Jones, C. (2015). Networked Learning: A New Paradigm? In C. Jones (Ed.), Networked Learning: An Educational Paradigm for the Age of Digital Networks (pp. 225–243). Springer International Publishing. https://doi.org/10.1007/978-3-319-01934-5_9
Jones does not adopt the radical view of ontology of Latour etc which
argues that there are multiple realities constituted by practices and that in some cases the realities that are constituted by different practices although they are related to the same object are incommensurable.....My preferences remain solidly realist in relation to this question about ontology, although my empahsis is firmly on how we come to know, rather than the nature of reality itself.
== Other Definitions
used throughout this book to discuss complex systems composed of humans and machines (p. 231)
Latour's view of assemblage is linked to Deleuze's metaphor of rhizomes with quote on p. 231
Arthur (2009, p. 28) argues that one of the three distinct ways to thing of technology is "as an assemblage of practices and components". Jones argues this is more mundane than Latour's
It is as assemblages offering various kinds of complex affordances that technologies are most likely to be found in education and learning. A Learning Management System is one such assemblage of various tools and technologies that presents students and teachers with a complex of potenital affordances many of which are interdependent (p. 226)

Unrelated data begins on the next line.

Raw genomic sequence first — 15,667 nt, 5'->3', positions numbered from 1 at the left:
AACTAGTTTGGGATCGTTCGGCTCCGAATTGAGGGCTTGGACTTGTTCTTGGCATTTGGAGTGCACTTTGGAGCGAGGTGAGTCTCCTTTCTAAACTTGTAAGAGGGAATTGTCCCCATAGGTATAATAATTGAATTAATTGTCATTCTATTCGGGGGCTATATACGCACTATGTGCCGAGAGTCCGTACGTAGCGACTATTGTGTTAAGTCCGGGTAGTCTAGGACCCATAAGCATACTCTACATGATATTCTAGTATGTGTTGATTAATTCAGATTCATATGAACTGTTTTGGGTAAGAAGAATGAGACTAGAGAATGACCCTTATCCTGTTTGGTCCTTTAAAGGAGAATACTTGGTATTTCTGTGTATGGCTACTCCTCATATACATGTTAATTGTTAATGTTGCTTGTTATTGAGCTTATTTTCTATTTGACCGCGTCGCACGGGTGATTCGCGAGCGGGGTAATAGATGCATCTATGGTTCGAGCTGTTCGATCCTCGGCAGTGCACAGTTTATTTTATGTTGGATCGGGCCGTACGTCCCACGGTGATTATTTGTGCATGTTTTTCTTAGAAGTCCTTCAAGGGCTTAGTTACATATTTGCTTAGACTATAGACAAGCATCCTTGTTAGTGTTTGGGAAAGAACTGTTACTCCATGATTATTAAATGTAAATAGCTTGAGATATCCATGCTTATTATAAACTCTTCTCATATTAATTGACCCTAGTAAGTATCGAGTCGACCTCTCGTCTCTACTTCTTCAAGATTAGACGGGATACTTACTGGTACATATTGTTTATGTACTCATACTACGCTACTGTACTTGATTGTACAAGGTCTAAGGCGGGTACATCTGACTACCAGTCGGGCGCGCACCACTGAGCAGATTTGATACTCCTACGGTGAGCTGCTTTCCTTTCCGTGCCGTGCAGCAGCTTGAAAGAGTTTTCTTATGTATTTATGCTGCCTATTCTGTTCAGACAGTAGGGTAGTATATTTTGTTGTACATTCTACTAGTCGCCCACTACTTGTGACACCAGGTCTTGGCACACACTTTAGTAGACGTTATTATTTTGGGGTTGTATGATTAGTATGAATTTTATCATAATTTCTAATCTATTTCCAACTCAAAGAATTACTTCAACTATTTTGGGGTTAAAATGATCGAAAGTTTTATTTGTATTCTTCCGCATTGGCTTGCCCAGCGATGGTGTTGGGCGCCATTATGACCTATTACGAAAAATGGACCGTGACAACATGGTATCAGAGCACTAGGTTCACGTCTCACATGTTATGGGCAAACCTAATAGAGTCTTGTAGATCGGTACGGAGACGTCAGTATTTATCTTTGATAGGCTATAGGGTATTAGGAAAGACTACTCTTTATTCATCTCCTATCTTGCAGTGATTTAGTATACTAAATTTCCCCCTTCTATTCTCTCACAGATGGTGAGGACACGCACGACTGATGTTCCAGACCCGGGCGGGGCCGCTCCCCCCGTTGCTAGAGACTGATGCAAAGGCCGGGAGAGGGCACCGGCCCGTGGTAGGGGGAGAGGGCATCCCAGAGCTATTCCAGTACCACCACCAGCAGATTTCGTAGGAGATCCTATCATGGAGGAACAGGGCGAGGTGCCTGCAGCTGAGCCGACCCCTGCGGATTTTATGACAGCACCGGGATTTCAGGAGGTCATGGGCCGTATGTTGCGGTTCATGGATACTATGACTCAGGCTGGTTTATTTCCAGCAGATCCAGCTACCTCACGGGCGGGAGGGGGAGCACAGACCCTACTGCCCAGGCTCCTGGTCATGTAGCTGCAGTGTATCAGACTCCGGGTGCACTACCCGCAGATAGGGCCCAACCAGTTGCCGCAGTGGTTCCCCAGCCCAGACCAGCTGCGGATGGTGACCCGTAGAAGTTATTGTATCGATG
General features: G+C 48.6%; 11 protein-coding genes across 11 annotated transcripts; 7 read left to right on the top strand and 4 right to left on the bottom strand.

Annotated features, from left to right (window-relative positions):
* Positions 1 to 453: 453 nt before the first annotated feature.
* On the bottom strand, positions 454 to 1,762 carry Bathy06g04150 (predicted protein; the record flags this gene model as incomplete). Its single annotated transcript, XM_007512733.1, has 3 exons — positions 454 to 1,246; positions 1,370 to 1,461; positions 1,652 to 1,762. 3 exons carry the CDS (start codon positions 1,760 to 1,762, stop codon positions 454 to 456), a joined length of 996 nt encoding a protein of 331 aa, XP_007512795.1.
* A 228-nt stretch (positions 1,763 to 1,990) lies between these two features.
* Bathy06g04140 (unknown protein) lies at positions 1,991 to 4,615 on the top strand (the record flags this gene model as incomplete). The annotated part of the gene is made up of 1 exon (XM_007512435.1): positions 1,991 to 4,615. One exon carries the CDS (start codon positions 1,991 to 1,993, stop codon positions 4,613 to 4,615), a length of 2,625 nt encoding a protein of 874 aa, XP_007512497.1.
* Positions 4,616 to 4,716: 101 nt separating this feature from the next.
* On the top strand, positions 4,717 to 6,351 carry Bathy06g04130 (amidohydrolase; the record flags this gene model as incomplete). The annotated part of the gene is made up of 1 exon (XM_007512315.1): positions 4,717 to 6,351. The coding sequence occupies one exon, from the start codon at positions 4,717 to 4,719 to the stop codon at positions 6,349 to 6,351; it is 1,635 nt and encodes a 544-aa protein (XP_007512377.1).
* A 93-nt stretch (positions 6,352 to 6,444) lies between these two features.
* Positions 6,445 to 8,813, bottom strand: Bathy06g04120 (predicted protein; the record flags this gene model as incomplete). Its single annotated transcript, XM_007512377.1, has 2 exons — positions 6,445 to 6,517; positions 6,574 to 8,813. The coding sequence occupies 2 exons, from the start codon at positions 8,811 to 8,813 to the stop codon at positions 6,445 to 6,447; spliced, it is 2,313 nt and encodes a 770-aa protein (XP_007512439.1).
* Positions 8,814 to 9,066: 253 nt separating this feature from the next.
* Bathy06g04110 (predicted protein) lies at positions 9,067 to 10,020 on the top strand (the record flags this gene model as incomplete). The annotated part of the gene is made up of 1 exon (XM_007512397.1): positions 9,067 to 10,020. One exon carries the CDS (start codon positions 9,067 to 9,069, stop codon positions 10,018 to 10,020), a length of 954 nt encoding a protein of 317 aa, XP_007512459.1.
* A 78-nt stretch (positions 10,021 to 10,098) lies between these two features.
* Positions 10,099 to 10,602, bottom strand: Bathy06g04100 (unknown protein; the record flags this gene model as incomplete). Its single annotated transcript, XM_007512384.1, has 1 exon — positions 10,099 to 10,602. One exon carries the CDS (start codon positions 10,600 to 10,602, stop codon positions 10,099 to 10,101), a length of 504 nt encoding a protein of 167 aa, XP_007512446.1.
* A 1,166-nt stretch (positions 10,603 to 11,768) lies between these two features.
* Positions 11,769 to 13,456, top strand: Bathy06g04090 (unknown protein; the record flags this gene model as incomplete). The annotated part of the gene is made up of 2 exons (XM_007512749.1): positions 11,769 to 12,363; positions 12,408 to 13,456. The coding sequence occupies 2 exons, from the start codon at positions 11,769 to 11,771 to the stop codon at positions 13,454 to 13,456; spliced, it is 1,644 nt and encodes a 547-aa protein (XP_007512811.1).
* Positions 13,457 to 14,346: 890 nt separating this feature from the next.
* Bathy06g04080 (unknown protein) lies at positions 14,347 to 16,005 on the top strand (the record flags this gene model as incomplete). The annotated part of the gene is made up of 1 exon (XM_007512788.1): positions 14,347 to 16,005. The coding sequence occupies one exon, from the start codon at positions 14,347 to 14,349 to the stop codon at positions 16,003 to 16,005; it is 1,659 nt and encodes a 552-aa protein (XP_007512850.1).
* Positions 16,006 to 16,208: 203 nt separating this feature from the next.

Glamourous is a toolkit built with Pharo language. Glamourous explicitly lists it's design principles with the first being Moldable first and described as
Software is shapeless. Yet, to reason about it we, humans, need a shape. Tools provide the shape of software. It follows that tools are essential. Moreover, software is also highly contextual. For tools to be effective, they have to take that context into account. It follows that tools must be moldable so that the programmer can adapt them to the current needs, easily and frequently.
the number one principle in good UI design is to understand the users who are being designed for (this is importantly similar to “the number one principle in trying to teach X to Y”, is to understand Y as well as understanding X).
Which he then connects to attempts to develop a framework for CS that should have started with understanding the children.
In comment 11 on this blog post Alan Kay (also has other comments) writes about the "earliest ideas about the 'essence' of computing"
are all about being able to represent processes in machines that can interpret the representations. So this is a kind of “dynamic math and dynamic reading and writing and a dynamic parts of thinking“, and the study of this and making ideas and theories about this is a science. They decided to call it “computer science” as an aspiration for the future.
Link with programming languages
Kay in a later comment mentions
This works well in a Prolog (or a Lisp or.a Logo) because they are all meta in that code is something (a) that can be looked at, and conversely (b) the stuff that can be put together to be looked at can also be interpreted as code (this is a very big idea — quite absent from the Framework’s purview even for high school — this is partly because in their limited view of things they were thinking of current HS AP in Java, and this kind of stuff is not at all straightforward in Java).
Mentioning Logo programming with 12/13 year olds with Paper/Soloman that could turn any English sentence into Pig Latin.